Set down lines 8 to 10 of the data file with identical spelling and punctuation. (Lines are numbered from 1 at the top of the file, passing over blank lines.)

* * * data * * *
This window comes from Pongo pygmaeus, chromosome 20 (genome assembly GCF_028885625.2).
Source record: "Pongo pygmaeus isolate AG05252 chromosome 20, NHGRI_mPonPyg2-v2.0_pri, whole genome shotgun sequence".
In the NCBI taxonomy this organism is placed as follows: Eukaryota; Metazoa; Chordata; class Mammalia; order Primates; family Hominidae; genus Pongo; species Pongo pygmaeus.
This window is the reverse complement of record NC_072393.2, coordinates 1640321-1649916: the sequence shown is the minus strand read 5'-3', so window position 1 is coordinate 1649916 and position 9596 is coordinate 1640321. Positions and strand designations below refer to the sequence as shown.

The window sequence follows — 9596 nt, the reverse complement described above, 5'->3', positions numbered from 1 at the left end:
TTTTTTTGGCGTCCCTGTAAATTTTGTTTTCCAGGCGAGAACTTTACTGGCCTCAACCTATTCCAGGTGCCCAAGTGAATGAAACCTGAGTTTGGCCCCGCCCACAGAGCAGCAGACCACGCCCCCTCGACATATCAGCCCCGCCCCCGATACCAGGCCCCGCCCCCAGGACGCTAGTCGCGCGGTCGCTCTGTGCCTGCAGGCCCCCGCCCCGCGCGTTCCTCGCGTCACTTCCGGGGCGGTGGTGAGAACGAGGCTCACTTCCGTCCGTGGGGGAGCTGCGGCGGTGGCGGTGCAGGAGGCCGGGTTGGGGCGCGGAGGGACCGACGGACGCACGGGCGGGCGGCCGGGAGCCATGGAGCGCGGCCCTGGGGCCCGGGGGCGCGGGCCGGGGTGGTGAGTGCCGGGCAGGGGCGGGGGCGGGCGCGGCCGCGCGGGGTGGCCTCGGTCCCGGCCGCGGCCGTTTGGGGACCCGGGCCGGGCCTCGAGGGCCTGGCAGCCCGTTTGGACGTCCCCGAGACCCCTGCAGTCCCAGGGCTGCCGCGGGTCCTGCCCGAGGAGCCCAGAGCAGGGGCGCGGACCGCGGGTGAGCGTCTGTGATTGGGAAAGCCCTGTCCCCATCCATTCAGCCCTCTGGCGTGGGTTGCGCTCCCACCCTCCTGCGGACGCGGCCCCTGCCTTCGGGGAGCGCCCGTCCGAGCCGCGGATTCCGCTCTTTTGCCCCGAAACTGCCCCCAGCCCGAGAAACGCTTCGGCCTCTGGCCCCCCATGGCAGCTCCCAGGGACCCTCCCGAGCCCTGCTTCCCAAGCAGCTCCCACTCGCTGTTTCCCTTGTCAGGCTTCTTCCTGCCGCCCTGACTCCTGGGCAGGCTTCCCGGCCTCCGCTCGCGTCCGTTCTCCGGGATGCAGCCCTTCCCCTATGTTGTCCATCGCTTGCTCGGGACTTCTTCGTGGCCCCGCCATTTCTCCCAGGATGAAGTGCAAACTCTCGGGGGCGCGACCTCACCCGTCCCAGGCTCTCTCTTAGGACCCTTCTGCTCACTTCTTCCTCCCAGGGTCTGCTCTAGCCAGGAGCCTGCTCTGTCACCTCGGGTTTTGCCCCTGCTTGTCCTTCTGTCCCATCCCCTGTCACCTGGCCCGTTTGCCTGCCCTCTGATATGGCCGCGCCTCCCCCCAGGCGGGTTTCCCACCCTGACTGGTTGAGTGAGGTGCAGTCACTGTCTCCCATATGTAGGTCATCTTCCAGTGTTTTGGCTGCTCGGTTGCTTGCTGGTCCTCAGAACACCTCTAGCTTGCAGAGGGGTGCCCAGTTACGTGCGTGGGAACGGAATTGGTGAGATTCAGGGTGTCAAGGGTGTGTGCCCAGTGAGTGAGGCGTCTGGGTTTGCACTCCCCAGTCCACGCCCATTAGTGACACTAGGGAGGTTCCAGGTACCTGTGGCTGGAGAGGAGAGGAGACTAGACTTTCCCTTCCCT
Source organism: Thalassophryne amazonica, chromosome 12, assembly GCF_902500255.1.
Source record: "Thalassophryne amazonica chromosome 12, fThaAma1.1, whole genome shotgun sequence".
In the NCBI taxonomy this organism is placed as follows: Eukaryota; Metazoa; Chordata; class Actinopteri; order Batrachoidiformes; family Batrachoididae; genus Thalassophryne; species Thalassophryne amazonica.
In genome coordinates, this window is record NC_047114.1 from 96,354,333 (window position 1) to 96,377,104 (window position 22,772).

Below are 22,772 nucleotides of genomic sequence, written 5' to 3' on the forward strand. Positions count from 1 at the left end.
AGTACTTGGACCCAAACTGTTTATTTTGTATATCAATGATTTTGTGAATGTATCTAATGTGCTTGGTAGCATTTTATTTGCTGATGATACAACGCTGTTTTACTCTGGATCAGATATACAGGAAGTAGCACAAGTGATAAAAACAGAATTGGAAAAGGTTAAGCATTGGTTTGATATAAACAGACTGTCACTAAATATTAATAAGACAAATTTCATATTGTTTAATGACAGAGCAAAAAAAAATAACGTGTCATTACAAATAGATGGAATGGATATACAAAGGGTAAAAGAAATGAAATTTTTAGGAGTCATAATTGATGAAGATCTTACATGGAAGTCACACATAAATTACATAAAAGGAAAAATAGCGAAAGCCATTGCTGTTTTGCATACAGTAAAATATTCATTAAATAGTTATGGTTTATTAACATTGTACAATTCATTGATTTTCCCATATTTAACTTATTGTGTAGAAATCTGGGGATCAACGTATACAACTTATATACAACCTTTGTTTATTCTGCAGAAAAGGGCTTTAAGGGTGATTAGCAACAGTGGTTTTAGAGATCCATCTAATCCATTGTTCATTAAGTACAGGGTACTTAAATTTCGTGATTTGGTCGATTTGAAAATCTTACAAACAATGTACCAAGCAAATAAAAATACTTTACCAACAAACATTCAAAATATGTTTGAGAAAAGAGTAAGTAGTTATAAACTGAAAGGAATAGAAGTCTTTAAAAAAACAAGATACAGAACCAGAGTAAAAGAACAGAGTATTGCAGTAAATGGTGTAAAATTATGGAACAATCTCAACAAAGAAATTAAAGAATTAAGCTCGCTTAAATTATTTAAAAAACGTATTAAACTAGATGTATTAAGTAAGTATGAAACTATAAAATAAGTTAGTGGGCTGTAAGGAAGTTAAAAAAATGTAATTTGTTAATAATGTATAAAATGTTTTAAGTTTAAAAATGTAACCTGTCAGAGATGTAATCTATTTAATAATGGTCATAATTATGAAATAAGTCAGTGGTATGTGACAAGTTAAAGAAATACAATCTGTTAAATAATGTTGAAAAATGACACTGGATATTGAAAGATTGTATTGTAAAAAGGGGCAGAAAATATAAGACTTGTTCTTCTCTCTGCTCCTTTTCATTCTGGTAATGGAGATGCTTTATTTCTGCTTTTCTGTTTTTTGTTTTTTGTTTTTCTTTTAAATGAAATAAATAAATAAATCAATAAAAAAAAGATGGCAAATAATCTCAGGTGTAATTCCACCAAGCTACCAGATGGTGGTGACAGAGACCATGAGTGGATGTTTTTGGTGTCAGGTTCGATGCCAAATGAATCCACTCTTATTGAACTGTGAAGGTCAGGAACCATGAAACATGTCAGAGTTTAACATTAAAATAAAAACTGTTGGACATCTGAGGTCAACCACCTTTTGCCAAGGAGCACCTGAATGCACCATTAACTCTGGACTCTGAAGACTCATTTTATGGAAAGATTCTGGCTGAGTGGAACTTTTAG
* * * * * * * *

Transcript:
Source record: "Thalassophryne amazonica chromosome 12, fThaAma1.1, whole genome shotgun sequence".
In the NCBI taxonomy this organism is placed as follows: Eukaryota; Metazoa; Chordata; class Actinopteri; order Batrachoidiformes; family Batrachoididae; genus Thalassophryne; species Thalassophryne amazonica.
In genome coordinates, this window is record NC_047114.1 from 96,354,333 (window position 1) to 96,377,104 (window position 22,772).